Dorset Street, E1

Road in/near Spitalfields, existed between 1674 and 1963

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2017

Dorset Street was a small thoroughfare running east-west from Crispin Street to Commercial Street.

Nos.26 and 27 Dorset Street with the entrance to Miller’s Court between, 1928.
Credit: Leonard Matters
Developed as a footpath across the south side of the ’Spital Field’ in 1674. Originally known as Datchett Street after the Berkshire home of the Wheler family who owned much land in this area, the name was soon corrupted to Dorset Street.

By the mid 18th century, Dorset Street, like many others in the area, was the home of artisans and silk weavers, living and working in four-storey townhouses with attic workshops, however these prosperous times came to an end by the 1840s and many properties were turned into common lodging houses. A pub, the Blue Coat Boy, stood on the north side (first recorded in 1825, but thought to be considerably older), approximately half way along the street and is believed to be one of the first pubs to serve the nearby market. The Blue Coat Boy was later joined by two more pubs, The Horn of Plenty on the northern corner with Crispin Street and the Britannia, a beer house, on the corner with Commercial Street.

There were many lodging houses in Dorset Street by 1888, at nos.9, 10, 11-12, 15-20 (Commercial Street Chambers), 28-30 and 35 (Crossingham’s Lodging House), earning it the nickname of ’Dosset Street’. John McCarthy owned a chandler’s shop at No.27 and also No.26, known as ’the shed’. Between these properties was a brick archway which led to Miller’s Court.

The street was notable for its poor character - on 17 March 1898, it was visited by George Duckworth, a survey assistant collecting information which would eventually lead to an update of Charles Booth’s ’Descriptive Map of London Poverty’. Accompanied by Sergeant French of H-division, he was taken aback by the conditions he saw:

"The worst street I have seen so far - thieves, prostitutes, bullies, all common lodging houses. Some called ’doubles’ with double beds for married couples but merely another name for brothels. Women bedraggled, torn skirts, dirty, unkempt, square jaws standing about in street or on doorsteps."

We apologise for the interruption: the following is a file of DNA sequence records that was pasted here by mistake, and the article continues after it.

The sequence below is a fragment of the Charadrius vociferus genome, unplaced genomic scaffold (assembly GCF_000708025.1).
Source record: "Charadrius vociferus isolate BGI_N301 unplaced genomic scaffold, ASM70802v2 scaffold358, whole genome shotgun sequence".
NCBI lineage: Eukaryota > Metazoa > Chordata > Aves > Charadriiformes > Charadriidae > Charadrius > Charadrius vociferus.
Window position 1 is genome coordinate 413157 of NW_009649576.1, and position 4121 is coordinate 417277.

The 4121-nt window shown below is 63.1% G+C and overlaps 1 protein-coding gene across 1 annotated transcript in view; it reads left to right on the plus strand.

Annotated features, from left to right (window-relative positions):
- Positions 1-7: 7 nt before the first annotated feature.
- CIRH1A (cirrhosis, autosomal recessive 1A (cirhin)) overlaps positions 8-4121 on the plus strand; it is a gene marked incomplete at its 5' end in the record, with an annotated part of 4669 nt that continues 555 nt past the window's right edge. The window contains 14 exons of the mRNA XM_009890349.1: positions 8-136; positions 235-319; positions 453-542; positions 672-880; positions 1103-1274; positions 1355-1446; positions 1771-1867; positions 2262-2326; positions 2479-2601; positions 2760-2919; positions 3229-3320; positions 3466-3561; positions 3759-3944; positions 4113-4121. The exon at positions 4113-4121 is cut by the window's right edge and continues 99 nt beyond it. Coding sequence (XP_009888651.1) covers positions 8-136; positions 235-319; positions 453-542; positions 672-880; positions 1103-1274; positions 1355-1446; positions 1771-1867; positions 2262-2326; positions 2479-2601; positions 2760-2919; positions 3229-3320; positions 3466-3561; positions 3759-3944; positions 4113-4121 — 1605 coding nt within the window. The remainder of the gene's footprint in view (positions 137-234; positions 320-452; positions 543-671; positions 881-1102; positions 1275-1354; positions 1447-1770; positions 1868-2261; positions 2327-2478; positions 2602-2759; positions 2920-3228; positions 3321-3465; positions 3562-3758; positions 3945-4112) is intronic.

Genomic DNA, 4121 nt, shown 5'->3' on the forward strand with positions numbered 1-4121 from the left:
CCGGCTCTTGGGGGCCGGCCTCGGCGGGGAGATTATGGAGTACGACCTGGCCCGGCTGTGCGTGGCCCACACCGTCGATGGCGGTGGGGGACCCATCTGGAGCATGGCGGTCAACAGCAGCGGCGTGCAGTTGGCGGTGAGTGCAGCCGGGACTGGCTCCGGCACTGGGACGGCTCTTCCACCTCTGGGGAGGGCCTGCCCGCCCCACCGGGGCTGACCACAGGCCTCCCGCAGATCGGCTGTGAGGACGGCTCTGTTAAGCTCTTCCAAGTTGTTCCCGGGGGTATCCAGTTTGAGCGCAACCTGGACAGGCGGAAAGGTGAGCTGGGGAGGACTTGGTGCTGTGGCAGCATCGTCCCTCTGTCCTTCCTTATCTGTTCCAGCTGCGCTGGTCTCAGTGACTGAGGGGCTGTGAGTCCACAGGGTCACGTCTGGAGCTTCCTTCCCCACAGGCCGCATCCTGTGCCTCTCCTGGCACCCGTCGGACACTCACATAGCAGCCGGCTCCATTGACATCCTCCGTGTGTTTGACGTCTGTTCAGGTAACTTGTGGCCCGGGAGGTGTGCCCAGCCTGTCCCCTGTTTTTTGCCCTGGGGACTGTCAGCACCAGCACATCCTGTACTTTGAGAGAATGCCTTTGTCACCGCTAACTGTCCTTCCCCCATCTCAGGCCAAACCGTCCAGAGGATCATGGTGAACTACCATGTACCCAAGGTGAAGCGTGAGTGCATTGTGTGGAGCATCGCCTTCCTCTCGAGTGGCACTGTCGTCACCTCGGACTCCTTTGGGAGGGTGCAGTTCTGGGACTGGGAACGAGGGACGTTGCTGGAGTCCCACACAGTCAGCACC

Probably as a result of the street’s poor reputation, its name was changed to Duval Street on 28 June 1904. In 1920, the Corporation of London purchased Spitalfields Market and planned a major expansion which resulted in the construction of the Fruit Exchange and the demolition of the north side of Duval Street (including Miller’s Court) in 1928. That year, the author Leonard Matters visited and photographed the street mere days before redevelopment:

"What Dorset Street was like seventy years ago can only be imagined from an inspection of the district today and a walk through narrow lanes and byways leading off Commercial Street and Brick Lane. Duval Street itself is undergoing change, and the buildings on the left-hand side going east have nearly all been torn down to make room for extensions to Spitalfields Market.

"At the time of my first visit to the neighbourhood most of the houses on the left-hand side of the street were unoccupied, and some were being demolished. The house in which Kelly was murdered was closed, save for one front room still occupied by a dreadful looking slattern who came out of Miller’s Court into the sunlight and blinked at me. When she saw me focus my camera to get a picture of the front of the house, the old hag swore at me, and shuffled away down the passage.

"I took what is probably the last photograph of the house to be secured by anybody, for three days later Miller’s Court and the dilapidated buildings on either side of it were nothing but a heap of bricks and mortar. The housebreakers had completely demolished the crumbling wreck of the slum dwelling in which "Jack the Ripper" committed his last crime! Miller’s Court, when I saw it, was nothing but a stone flagged passage between two houses, the upper stories of which united and so formed an arch over the entrance. Over this arch there was an iron plate bearing the legend, "Miller’s Court." The passage was three feet wide and about twenty feet long, and at the end of it there was a small paved yard, about fifteen feet square. Abutting on this yard, or "court", was the small back room in which the woman Kelly was killed - a dirty, damp and dismal hovel, with boarded-up windows and a padlocked door as though the place had not been occupied since the crime was committed.